What an incredibly long but rewarding day I had today! I can’t believe how lucky I am to be here. The day started early by going for a walk near by with J.R and Ken, two of the traditional owners from this area. We saw lots of amazing plants, including native blueberries, tomatoes, bananas and citronella plants. J.R took us to a special place that he and his brother had found a couple years previously which had a variety of beautiful artwork including hand stencils, a boomerang stencil, an axe head, grinding stones and quartz that is sharpened into skinning tools. Some of the artworks we encountered are suspected to be 30,000 to 40,000 years old. J.R explained that it is very unusual for such good tools to have been left behind, so they must have been left when there were conflicts between the settlers mining the area and the local people. It was so surreal being able to experience something so special, so the teachers decided to continue to explore with J.R and Ken via helicopter.

I went in a helicopter today a total of three times, one of them even being in the front of the chopper! It was a lot of fun. We took the chopper to a completely uncharted area of the national park near a dry river bed, which was named by white settlers as Black Fella Creek. We continued to explore, spotting a goanna and other critters before coming across overhung caves with more artworks. We found an artwork of a yam and more hand stencils lining the walls. It was incredible.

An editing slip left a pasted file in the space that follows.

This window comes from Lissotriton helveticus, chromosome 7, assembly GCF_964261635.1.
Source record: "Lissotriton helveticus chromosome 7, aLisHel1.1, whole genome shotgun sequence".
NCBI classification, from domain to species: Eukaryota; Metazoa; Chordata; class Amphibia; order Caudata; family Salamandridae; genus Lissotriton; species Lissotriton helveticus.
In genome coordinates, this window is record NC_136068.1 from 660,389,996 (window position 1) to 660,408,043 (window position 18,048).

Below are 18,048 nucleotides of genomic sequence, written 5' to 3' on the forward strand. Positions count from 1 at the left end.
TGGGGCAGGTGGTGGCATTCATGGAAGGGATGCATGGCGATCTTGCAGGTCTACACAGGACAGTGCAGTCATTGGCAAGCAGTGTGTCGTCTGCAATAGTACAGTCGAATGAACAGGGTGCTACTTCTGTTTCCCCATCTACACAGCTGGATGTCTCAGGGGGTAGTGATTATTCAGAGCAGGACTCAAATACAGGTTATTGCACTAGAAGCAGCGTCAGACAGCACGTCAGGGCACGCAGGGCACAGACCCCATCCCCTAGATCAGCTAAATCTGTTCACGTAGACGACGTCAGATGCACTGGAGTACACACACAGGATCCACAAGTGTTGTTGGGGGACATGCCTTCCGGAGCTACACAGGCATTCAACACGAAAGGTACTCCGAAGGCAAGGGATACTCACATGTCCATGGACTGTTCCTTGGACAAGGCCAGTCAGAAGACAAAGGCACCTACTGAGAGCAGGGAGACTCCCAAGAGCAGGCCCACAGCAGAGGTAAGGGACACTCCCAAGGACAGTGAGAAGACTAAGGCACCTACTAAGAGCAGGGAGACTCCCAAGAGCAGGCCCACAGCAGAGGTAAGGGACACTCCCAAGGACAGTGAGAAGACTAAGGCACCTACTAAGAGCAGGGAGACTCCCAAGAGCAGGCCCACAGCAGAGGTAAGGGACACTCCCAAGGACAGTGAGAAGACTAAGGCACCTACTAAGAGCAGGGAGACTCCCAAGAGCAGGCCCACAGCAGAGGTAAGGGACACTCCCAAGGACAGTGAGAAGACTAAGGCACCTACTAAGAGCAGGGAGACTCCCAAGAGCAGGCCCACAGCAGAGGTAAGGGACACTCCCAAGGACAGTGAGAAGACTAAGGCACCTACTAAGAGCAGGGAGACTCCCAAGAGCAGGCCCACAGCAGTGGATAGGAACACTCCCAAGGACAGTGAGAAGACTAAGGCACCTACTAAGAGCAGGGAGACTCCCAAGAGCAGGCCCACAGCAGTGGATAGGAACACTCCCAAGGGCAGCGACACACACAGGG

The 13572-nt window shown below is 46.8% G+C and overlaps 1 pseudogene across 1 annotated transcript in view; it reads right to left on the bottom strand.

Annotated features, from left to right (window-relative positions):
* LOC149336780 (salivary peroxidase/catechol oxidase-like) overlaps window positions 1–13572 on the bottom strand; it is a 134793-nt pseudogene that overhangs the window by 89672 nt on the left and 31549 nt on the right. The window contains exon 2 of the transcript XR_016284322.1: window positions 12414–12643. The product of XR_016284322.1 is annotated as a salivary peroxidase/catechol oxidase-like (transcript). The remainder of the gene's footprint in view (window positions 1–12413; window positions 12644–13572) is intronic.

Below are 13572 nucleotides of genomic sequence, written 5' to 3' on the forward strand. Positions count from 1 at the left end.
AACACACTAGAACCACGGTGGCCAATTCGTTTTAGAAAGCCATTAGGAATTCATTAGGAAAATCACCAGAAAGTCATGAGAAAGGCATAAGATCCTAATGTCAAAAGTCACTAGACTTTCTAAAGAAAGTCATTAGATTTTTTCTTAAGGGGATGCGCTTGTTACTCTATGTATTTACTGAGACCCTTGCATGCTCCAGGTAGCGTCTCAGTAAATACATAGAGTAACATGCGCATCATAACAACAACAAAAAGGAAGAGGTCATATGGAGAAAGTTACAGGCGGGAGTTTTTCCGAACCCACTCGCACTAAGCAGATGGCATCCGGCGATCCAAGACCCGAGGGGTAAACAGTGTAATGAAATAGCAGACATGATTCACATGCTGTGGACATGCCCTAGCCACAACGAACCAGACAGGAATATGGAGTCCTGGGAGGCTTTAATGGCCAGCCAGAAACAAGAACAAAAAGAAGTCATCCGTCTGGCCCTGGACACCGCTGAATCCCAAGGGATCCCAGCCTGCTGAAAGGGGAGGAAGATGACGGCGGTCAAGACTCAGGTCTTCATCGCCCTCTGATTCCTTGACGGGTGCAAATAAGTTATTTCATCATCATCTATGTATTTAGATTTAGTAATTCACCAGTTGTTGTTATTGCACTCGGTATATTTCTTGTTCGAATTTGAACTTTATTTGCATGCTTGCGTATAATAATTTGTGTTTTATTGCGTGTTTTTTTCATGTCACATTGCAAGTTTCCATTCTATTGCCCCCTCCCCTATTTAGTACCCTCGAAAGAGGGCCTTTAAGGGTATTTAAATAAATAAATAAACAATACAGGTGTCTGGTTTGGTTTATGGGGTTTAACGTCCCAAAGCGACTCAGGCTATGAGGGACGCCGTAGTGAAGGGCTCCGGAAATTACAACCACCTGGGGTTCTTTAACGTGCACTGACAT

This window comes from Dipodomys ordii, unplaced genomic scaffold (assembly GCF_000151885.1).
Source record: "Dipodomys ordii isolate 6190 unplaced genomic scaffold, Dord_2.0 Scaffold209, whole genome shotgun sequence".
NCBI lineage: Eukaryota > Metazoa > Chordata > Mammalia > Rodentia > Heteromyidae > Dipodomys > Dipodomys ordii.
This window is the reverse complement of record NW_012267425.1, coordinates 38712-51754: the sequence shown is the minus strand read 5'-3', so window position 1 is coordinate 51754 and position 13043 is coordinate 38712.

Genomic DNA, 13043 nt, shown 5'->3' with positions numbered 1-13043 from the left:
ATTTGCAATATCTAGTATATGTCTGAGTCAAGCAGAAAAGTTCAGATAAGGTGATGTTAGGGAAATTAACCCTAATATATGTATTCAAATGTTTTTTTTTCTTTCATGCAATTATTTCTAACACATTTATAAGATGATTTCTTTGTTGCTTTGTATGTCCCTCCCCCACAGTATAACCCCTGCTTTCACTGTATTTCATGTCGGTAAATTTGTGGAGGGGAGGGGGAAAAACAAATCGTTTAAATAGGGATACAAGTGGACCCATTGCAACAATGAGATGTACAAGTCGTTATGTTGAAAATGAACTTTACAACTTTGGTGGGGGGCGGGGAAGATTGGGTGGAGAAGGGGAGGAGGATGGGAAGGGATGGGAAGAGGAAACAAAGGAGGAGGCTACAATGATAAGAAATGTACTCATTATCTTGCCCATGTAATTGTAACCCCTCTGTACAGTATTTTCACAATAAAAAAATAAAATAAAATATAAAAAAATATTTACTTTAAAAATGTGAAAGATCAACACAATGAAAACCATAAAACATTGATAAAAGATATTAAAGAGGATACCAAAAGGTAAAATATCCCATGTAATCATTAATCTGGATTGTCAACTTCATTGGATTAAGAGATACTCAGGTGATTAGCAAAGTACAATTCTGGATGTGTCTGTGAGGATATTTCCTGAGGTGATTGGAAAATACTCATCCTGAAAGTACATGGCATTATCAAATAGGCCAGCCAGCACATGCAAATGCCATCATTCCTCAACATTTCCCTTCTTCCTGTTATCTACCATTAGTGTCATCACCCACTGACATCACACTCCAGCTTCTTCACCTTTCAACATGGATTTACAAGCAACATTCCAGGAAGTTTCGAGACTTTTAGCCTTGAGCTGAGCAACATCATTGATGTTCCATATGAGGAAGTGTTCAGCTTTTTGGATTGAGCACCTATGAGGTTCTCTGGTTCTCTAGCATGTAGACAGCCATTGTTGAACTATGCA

Next up, we jumped back on the chopper to find some nearby scientists who were setting up camp for an overnight stint to try and find mammals, spiders, lizards and frogs. I decided to go with Andrew, a Herpetologists from the Queensland Museum, who also was in charge of finding frog species as well. We spent the afternoon exploring the rocks and caves around looking for lizards, in particular a few species of skinks. One of the main species of skinks we were after was a skink with no front legs and very small back legs. Its scientific name is Lerista Rochfordensis. After lots of exploring and crawling through rock caves (and my untrained lizard catching reflexes not being very sharp), we managed to find three! Usually scientists look for around three species to ensure they have enough specimens to identify any sub-species differences. These particular types of skinks hide in the soft soil, usually near trees, so we used little rakes to search through the soil to find them. After collecting the skinks, Andrew euthanises them and takes a small DNA sample either from their liver or their tail. This is so they are able to identify and study the species closely.

We then met Heather, a mammologist and Will, an ornithologist at the creek near camp. We helped them set up traps for bats, birds and small mammals. After that we took the chopper back to base, had a quick sit down before heading down to the river nearby to check some insect traps with Susan, one of the entomologists. She was really great at explaining how we could create some of these traps ourselves to see what bugs are in our local area. I am keen to try this when I get back!

As you can probably guess, by that time I was totally exhausted. Luckily, the chef had organised a feast for dinner, it was amazing.